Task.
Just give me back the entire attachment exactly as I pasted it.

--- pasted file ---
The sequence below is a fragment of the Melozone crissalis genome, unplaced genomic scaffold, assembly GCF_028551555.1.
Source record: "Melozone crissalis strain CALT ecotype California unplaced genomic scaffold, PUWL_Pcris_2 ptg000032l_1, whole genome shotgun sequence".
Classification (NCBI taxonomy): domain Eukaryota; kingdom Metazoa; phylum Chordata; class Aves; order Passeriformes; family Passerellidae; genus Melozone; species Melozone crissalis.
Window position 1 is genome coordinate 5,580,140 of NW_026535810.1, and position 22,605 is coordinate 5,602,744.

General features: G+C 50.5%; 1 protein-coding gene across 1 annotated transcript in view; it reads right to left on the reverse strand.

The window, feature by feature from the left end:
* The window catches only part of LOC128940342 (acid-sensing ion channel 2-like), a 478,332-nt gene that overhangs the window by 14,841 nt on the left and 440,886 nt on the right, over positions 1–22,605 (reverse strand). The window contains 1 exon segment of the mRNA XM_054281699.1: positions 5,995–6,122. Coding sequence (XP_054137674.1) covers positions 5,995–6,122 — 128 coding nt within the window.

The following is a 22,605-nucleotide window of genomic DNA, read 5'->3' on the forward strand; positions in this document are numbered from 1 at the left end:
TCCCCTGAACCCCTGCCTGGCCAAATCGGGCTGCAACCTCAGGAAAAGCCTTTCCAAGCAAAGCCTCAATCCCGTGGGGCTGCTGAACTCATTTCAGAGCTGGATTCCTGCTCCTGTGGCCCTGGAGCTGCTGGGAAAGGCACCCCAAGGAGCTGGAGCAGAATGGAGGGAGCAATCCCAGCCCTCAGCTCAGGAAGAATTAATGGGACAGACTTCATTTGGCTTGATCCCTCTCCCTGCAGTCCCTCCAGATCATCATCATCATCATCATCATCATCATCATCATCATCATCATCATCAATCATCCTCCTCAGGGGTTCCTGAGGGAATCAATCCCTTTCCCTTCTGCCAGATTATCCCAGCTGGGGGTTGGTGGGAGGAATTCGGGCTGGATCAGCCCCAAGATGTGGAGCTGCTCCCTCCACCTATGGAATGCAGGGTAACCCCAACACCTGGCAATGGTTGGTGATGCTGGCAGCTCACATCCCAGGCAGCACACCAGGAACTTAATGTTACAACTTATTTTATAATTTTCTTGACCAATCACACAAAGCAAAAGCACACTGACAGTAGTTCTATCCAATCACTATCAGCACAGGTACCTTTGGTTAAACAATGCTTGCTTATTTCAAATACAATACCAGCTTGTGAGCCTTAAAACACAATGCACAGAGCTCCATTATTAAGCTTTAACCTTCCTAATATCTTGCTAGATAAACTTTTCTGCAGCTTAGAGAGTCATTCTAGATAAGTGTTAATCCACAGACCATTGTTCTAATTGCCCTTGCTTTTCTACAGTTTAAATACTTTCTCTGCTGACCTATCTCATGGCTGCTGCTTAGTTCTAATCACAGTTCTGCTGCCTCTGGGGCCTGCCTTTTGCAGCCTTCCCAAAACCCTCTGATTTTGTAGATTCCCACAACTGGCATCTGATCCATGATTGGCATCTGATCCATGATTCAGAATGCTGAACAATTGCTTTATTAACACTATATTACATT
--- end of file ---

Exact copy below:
The sequence below is a fragment of the Melozone crissalis genome, unplaced genomic scaffold, assembly GCF_028551555.1.
Source record: "Melozone crissalis strain CALT ecotype California unplaced genomic scaffold, PUWL_Pcris_2 ptg000032l_1, whole genome shotgun sequence".
Classification (NCBI taxonomy): domain Eukaryota; kingdom Metazoa; phylum Chordata; class Aves; order Passeriformes; family Passerellidae; genus Melozone; species Melozone crissalis.
Window position 1 is genome coordinate 5,580,140 of NW_026535810.1, and position 22,605 is coordinate 5,602,744.

General features: G+C 50.5%; 1 protein-coding gene across 1 annotated transcript in view; it reads right to left on the reverse strand.

The window, feature by feature from the left end:
* The window catches only part of LOC128940342 (acid-sensing ion channel 2-like), a 478,332-nt gene that overhangs the window by 14,841 nt on the left and 440,886 nt on the right, over positions 1–22,605 (reverse strand). The window contains 1 exon segment of the mRNA XM_054281699.1: positions 5,995–6,122. Coding sequence (XP_054137674.1) covers positions 5,995–6,122 — 128 coding nt within the window.

The following is a 22,605-nucleotide window of genomic DNA, read 5'->3' on the forward strand; positions in this document are numbered from 1 at the left end:
TCCCCTGAACCCCTGCCTGGCCAAATCGGGCTGCAACCTCAGGAAAAGCCTTTCCAAGCAAAGCCTCAATCCCGTGGGGCTGCTGAACTCATTTCAGAGCTGGATTCCTGCTCCTGTGGCCCTGGAGCTGCTGGGAAAGGCACCCCAAGGAGCTGGAGCAGAATGGAGGGAGCAATCCCAGCCCTCAGCTCAGGAAGAATTAATGGGACAGACTTCATTTGGCTTGATCCCTCTCCCTGCAGTCCCTCCAGATCATCATCATCATCATCATCATCATCATCATCATCATCATCATCATCAATCATCCTCCTCAGGGGTTCCTGAGGGAATCAATCCCTTTCCCTTCTGCCAGATTATCCCAGCTGGGGGTTGGTGGGAGGAATTCGGGCTGGATCAGCCCCAAGATGTGGAGCTGCTCCCTCCACCTATGGAATGCAGGGTAACCCCAACACCTGGCAATGGTTGGTGATGCTGGCAGCTCACATCCCAGGCAGCACACCAGGAACTTAATGTTACAACTTATTTTATAATTTTCTTGACCAATCACACAAAGCAAAAGCACACTGACAGTAGTTCTATCCAATCACTATCAGCACAGGTACCTTTGGTTAAACAATGCTTGCTTATTTCAAATACAATACCAGCTTGTGAGCCTTAAAACACAATGCACAGAGCTCCATTATTAAGCTTTAACCTTCCTAATATCTTGCTAGATAAACTTTTCTGCAGCTTAGAGAGTCATTCTAGATAAGTGTTAATCCACAGACCATTGTTCTAATTGCCCTTGCTTTTCTACAGTTTAAATACTTTCTCTGCTGACCTATCTCATGGCTGCTGCTTAGTTCTAATCACAGTTCTGCTGCCTCTGGGGCCTGCCTTTTGCAGCCTTCCCAAAACCCTCTGATTTTGTAGATTCCCACAACTGGCATCTGATCCATGATTGGCATCTGATCCATGATTCAGAATGCTGAACAATTGCTTTATTAACACTATATTACATT